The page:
Agents, Impartiality, and the Priority of Claims over Duties: Diagnosing Why Thomson Still Gets the Trolley Problem Wrong by Appeal to the “Mechanics of Claims” [Book Review]
David Bourget (Western Ontario)
David Chalmers (ANU, NYU)
Rafael De Clercq
Ezio Di Nucci
Jack Alan Reynolds
Learn more about PhilPapers
Journal of Moral Philosophy 9 (4):545-571 (2012)
Judith Jarvis Thomson recently argued that it is impermissible for a bystander to turn a runaway trolley from five onto one. But she also argues that a trolley driver is required to do just that. We believe that her argument is flawed in three important ways. She fails to give proper weight to (a) an agent¹s claims not to be required to act in ways he does not want to, (b) impartiality in the weighing of competing patient-claims, and (c) the role of patient-claims in determining agent-duties. All three of these failures can be understood in terms of what we call the Mechanics of Claims, an approach we develop for identifying and balancing competing claims in determining rights. Using that framework, one can see both why Thomson's most recent argument is mistaken, and how to think more clearly about deontological choices generally
|Keywords||Impartiality Duties Trolley Problem Rights Agents and Patients|
|Categories||categorize this paper)|
Setup an account with your affiliations in order to access resources via your University's proxy server
Configure custom proxy (use this if your affiliation does not provide a proxy)
|Through your library|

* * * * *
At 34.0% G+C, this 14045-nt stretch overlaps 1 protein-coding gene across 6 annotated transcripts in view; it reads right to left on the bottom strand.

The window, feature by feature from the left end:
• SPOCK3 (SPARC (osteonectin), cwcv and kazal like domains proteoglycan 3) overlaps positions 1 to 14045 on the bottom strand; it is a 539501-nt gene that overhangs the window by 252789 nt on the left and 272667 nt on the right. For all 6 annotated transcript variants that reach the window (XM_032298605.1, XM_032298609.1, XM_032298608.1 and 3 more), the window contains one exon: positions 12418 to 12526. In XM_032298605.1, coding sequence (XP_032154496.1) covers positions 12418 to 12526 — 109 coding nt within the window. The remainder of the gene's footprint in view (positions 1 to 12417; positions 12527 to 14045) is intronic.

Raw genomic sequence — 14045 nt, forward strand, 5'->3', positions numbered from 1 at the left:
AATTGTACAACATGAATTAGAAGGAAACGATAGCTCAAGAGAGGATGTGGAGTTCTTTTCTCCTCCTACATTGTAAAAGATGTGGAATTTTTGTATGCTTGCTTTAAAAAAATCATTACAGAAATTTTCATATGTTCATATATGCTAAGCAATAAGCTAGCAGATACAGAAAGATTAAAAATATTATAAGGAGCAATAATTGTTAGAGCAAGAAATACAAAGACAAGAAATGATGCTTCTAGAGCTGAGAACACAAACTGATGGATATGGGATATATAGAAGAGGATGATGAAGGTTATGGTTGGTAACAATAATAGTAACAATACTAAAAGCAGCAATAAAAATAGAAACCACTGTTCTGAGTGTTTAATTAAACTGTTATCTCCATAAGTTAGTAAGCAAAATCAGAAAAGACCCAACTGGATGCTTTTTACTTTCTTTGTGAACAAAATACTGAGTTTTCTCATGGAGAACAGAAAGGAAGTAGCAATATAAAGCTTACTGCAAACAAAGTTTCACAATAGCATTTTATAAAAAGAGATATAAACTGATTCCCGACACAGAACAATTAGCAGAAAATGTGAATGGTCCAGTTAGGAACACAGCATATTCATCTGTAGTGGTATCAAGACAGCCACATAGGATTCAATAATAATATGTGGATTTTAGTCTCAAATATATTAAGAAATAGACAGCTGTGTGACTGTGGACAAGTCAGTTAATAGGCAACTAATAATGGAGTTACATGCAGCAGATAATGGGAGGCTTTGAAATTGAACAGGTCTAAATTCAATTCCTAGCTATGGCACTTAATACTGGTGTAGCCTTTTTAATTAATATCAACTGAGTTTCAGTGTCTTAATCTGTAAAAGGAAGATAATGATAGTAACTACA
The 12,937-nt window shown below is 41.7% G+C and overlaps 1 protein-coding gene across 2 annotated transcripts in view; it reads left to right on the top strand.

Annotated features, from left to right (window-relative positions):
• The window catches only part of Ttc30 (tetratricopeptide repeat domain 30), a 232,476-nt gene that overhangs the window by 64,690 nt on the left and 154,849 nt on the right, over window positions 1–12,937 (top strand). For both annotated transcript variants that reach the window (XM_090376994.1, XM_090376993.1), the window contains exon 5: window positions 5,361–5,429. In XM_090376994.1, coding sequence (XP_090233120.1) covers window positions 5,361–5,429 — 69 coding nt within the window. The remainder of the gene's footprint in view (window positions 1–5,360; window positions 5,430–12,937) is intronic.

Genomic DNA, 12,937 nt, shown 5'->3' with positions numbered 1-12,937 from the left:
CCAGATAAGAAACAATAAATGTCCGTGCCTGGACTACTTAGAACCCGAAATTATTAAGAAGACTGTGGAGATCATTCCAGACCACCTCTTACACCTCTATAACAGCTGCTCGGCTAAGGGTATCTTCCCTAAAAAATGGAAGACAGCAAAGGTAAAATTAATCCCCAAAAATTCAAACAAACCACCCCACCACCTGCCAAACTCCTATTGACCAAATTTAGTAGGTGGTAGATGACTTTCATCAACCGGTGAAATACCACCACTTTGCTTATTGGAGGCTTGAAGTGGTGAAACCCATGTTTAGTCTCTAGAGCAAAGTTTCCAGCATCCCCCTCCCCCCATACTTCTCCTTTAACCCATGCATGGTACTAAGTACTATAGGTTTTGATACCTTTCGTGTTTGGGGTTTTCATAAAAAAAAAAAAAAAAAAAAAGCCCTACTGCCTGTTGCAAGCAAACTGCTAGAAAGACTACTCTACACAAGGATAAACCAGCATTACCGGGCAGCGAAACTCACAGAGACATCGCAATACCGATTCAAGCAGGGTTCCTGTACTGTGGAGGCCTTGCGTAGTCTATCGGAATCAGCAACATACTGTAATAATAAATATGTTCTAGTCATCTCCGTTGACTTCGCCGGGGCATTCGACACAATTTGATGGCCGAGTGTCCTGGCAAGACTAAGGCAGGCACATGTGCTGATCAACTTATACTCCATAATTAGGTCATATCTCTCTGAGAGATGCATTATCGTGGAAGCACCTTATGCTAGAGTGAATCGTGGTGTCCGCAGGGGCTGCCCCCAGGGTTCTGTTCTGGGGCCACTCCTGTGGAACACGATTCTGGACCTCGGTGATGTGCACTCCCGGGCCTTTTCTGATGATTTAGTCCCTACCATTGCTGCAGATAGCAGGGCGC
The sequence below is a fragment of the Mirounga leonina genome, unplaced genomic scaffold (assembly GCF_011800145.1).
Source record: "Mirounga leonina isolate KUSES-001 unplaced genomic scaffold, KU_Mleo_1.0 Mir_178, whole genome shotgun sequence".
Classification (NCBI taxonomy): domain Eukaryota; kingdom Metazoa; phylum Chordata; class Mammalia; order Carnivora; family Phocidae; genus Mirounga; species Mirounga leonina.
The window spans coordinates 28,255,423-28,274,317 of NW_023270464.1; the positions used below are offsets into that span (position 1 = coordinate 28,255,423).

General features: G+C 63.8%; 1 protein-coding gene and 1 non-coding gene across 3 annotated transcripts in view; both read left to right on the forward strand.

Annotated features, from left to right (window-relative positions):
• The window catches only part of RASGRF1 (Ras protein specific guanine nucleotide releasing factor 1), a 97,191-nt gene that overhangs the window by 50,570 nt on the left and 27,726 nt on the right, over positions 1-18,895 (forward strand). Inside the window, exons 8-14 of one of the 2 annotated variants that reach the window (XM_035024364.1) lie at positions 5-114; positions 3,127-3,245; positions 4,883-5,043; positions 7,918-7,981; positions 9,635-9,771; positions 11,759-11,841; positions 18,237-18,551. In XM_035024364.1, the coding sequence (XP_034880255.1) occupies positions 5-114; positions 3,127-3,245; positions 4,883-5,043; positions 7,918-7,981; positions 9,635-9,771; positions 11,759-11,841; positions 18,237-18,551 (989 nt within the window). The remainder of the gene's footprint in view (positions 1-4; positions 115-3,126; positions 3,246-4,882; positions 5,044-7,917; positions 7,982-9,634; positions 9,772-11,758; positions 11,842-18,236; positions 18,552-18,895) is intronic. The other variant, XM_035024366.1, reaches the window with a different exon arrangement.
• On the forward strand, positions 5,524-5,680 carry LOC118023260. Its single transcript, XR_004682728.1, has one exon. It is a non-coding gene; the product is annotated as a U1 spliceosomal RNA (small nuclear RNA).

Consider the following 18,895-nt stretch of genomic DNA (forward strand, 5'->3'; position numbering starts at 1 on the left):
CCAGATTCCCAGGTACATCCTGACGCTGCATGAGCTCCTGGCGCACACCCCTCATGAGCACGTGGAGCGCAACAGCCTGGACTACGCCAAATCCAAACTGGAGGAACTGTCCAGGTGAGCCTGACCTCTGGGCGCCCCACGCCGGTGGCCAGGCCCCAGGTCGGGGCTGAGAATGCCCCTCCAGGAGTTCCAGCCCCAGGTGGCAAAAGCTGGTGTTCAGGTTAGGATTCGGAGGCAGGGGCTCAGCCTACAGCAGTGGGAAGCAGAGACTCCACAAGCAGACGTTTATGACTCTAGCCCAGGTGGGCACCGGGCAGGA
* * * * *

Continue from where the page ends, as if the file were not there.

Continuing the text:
References found in this work BETA
No references found.
Citations of this work BETA
Helen Frowe (2015). II—Claim Rights, Duties, and Lesser-Evil Justifications. Aristotelian Society Supplementary Volume 89 (1):267-285.
Similar books and articles
Alec D. Walen & David Wasserman, A Reply to Thomson on 'Turning the Trolley'; a Case Study Illustrating the Importance of a Hohfeldian Analysis of the 'Mechanics' of Rights.
Ezio Di Nucci (2012). Self-Sacrifice and the Trolley Problem. Philosophical Psychology 26 (5):662-672.
Alec D. Walen & David Wasserman, The Mechanics of Hohfeldian Rights, Featuring a Case Study of Judith Jarvis Thomson on the Trolley Problem.
Bryce Huebner & Marc D. Hauser (2011). Moral Judgments About Altruistic Self-Sacrifice: When Philosophical and Folk Intuitions Clash. Philosophical Psychology 24 (1):73-94.
Greg Janzen (2011). On Three Arguments Against Endurantism. Metaphysica 12 (2):101-115.
Judith Jarvis Thomson (1976). Killing, Letting Die, and the Trolley Problem. The Monist 59 (2):204-217.
Carlo Penco (2007). Idiolect and Context. In L. E. Hahn (ed.), Library of Living Philosphers: the Philosophy of Michael Dummett. Open Court
Peter J. Lewis (2010). Probability in Everettian Quantum Mechanics. Manuscrito 33 (1):285--306.
Judith Jarvis Thomson (2008). Turning the Trolley. Philosophy and Public Affairs 36 (4):359-374.
M. J. Zimmerman (2006). Risk, Rights, and Restitution. Philosophical Studies 128 (2):285 - 311.
Stephen Winter (2010). Against Posthumous Rights. Journal of Applied Philosophy 27 (2):186-199.
David Alm (2011). Promises, Rights and Claims. Law and Philosophy 30 (1):51-76.
Peter Jones (1998). Political Theory and Cultural Diversity. Critical Review of International Social and Political Philosophy 1 (1):28-62.
Added to index2012-11-30
Total downloads45 ( #96,375 of 1,911,890 )
Recent downloads (6 months)5 ( #146,782 of 1,911,890 )
How can I increase my downloads?